She was in hospital undergoing treatment for breast cancer while the work was in progress and construction, and only emerged from her bed the day it was unveiled. 'I was so feeble and weak,' she says. 'If you look at pictures of me on that day, you can see that Elton is actually holding me up. I look back now and think, "Where the f**k did I get the balls to do that?" I was feeling so meek, vulnerable and humbled by the whole experience.'

Humbled? 'Yeah,' she says. 'You go brazenly through life with a lot of arrogance. Especially if you're an artist, you have to have a certain amount of belief and arrogance to make anything happen, so something like that just knocks you, it brings you back to a very serious central position again. You start readdressing your life. I think very differently now.'

She's had cancer twice - colon cancer in 1997 and breast cancer in 2000. Her final course of chemotherapy finished in October last year, and while she appears to be in rude health - positively glowing, in fact - she remains cautious. 'They never say you're better. I'm OK at the moment, but I'm coming up for a three-month check-up, which makes me feel nervous just thinking about it. You're living on a three-monthly cycle for the first couple of years.'

It appears that going through such a torturous adventure together sealed Elton and Taylor-Wood's friendship, inspiring them both onwards and upwards. A few months after the Selfridges project, Elton asked her to use the same photographic technique she'd employed for the artwork on his new CD, Songs From The West Coast. 'The one stipulation was that we should shoot it on the West Coast of America,' says Taylor-Wood. 'So I shunned beach and palm trees and went for a seedy LA diner. I always try to bring in low life somewhere.'

Sam has cleverly worked the album's song titles into the picture, so there are white doves representing the song 'Birds' and a lad in scarlet Converse sneakers for 'The Boy in the Red Shoes'. David Furnish appears in a cowboy outfit, Elton's valet Michael Hewitson plays a bag lady, a felon being arrested outside is Elton's PA while his bodyguards play the LAPD. 'And you see the old man and the waitress?' says Sam. 'Well, they only met on the day of the shoot but they went home holding hands.'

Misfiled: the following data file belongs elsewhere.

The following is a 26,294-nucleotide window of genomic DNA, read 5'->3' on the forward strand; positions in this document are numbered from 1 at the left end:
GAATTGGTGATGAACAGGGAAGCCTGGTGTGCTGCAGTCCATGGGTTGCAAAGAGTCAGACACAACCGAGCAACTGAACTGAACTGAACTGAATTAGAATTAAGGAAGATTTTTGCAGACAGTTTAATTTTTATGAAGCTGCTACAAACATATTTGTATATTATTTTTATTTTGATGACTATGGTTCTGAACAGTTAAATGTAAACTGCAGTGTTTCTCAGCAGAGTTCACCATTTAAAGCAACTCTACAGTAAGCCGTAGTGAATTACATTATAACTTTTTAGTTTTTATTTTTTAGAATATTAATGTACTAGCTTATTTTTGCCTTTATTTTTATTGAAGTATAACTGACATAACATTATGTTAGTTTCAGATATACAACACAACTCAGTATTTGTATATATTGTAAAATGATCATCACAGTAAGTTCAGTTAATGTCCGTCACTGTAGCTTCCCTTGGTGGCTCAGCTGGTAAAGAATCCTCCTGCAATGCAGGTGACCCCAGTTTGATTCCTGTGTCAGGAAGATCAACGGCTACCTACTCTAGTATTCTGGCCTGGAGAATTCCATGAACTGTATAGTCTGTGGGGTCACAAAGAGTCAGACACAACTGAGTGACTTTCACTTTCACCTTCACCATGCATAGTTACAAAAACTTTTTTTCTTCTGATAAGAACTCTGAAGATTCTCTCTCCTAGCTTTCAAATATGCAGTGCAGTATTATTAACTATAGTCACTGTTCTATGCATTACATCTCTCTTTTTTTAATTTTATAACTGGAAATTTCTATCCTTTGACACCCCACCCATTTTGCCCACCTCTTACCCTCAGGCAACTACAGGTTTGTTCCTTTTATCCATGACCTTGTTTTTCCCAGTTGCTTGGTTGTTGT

The project went off without even a hint of an Elton tantrum, too. In fact, the only time Elton came close to flouncing was when Sam's camera, a rare, complex apparatus originally intended for RAF reconnaissance work, got jammed.

'I panicked,' she said. 'I thought, "This is the only camera like this in LA. What the f**k am I going to do?" I looked up and Elton, who had noticed I was in a bit of a state, said, "Is everything all right?" So, I did this really bizarre thing. I blew on the camera. And do you know what? It worked.'

The working relationship was, eventually, similarly magical when the pair hooked up for the groundbreaking video clip, too, but Taylor-Wood wasn't immediately convinced that the pop-video oeuvre was the right thing for her. 'I was uneasy because I thought it was a world I didn't know,' she says. 'When I watch MTV I'm either irritated or impressed. You get sick of seeing people jumping around. 'I had a long, hard think and finally decided that it was just too good an opportunity to pass up.'

So, why did she have to think about it? Was she worried that working in such a commercial medium might compromise the gravity of her other work? 'Nah,' she says immediately. 'Not at all. Warhol did it, didn't he? If you're creative you should be able to turn your hand to any medium.'

Sam Taylor-Wood is back on familiar ground with an, as yet untitled, exhibition of new work at White Cube2, which opens on 23 November, and if her vague but visceral description of the compositions is anything to go by, it will be quite a display.

She's never made a conscious decision to allow her illness to influence her work but it has, nevertheless, been inevitable and unavoidable. 'It has come through naturally, without me realising it,' she says. Cancer has undoubtedly changed her, her work and put a strain on some of her relationships. 'I had a very great friend who couldn't handle it, which was horrible,' she says. 'And my aunty couldn't say the word "cancer" at all so she'd say "C" instead, and I would say, "What? C**t?"'

Now, it would be trite and clich?d to say that Taylor-Wood is being 'very brave' in the face of something so formidable, but it has to be said that she does have an almost disarmingly frank way of discussing her struggle with cancer. 'The other day I was talking to someone about it and they said, "God, you've had cancer twice - that's really terrible." And I said, "Yeah, I decided to do it when I was young, while I was healthy and strong enough to cope with it. I'm never doing it again."'

And now? 'I find I don't put up with the same shit that I used to. I'm much more careful with my time. I'm still frivolous, but there are elements of my new work that are morbid,' she says. 'I was looking at it all this morning and there's a dark side. It's definitely by someone who's stared into the abyss and come out. And who's staying out.'